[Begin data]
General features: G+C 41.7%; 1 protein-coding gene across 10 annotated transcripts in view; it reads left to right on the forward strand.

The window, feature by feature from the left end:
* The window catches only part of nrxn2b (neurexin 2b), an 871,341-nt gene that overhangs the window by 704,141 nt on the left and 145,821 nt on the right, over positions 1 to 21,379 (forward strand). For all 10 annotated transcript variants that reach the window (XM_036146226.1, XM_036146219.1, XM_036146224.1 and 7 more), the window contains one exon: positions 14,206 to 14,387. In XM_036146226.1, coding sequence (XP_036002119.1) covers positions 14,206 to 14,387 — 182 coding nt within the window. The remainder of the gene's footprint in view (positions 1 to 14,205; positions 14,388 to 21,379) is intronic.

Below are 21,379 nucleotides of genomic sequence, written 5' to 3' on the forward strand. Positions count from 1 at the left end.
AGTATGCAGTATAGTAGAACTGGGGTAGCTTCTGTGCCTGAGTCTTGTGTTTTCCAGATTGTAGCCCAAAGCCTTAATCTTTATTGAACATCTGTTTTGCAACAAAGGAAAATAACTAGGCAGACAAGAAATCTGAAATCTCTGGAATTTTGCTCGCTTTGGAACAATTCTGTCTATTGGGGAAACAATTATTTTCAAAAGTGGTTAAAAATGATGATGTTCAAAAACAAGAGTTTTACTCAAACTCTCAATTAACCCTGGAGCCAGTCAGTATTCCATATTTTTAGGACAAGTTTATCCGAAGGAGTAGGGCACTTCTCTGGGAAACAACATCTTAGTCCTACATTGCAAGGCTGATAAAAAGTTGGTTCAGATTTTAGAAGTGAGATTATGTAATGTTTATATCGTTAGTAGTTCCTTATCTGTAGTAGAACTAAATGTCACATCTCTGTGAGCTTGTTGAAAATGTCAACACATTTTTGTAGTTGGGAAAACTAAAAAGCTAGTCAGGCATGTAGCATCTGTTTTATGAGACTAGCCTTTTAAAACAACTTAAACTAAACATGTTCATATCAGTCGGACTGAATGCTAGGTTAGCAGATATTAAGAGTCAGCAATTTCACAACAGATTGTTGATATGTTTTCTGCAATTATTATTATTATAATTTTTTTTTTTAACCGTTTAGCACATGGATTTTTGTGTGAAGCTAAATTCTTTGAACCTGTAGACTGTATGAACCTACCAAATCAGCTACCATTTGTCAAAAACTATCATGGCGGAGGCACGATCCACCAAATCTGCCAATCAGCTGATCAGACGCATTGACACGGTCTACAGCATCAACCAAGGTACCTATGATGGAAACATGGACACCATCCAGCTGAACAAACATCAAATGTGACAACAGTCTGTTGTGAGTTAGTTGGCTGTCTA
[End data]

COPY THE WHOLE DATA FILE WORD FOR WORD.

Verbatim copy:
General features: G+C 41.7%; 1 protein-coding gene across 10 annotated transcripts in view; it reads left to right on the forward strand.

The window, feature by feature from the left end:
* The window catches only part of nrxn2b (neurexin 2b), an 871,341-nt gene that overhangs the window by 704,141 nt on the left and 145,821 nt on the right, over positions 1 to 21,379 (forward strand). For all 10 annotated transcript variants that reach the window (XM_036146226.1, XM_036146219.1, XM_036146224.1 and 7 more), the window contains one exon: positions 14,206 to 14,387. In XM_036146226.1, coding sequence (XP_036002119.1) covers positions 14,206 to 14,387 — 182 coding nt within the window. The remainder of the gene's footprint in view (positions 1 to 14,205; positions 14,388 to 21,379) is intronic.

Below are 21,379 nucleotides of genomic sequence, written 5' to 3' on the forward strand. Positions count from 1 at the left end.
AGTATGCAGTATAGTAGAACTGGGGTAGCTTCTGTGCCTGAGTCTTGTGTTTTCCAGATTGTAGCCCAAAGCCTTAATCTTTATTGAACATCTGTTTTGCAACAAAGGAAAATAACTAGGCAGACAAGAAATCTGAAATCTCTGGAATTTTGCTCGCTTTGGAACAATTCTGTCTATTGGGGAAACAATTATTTTCAAAAGTGGTTAAAAATGATGATGTTCAAAAACAAGAGTTTTACTCAAACTCTCAATTAACCCTGGAGCCAGTCAGTATTCCATATTTTTAGGACAAGTTTATCCGAAGGAGTAGGGCACTTCTCTGGGAAACAACATCTTAGTCCTACATTGCAAGGCTGATAAAAAGTTGGTTCAGATTTTAGAAGTGAGATTATGTAATGTTTATATCGTTAGTAGTTCCTTATCTGTAGTAGAACTAAATGTCACATCTCTGTGAGCTTGTTGAAAATGTCAACACATTTTTGTAGTTGGGAAAACTAAAAAGCTAGTCAGGCATGTAGCATCTGTTTTATGAGACTAGCCTTTTAAAACAACTTAAACTAAACATGTTCATATCAGTCGGACTGAATGCTAGGTTAGCAGATATTAAGAGTCAGCAATTTCACAACAGATTGTTGATATGTTTTCTGCAATTATTATTATTATAATTTTTTTTTTTAACCGTTTAGCACATGGATTTTTGTGTGAAGCTAAATTCTTTGAACCTGTAGACTGTATGAACCTACCAAATCAGCTACCATTTGTCAAAAACTATCATGGCGGAGGCACGATCCACCAAATCTGCCAATCAGCTGATCAGACGCATTGACACGGTCTACAGCATCAACCAAGGTACCTATGATGGAAACATGGACACCATCCAGCTGAACAAACATCAAATGTGACAACAGTCTGTTGTGAGTTAGTTGGCTGTCTA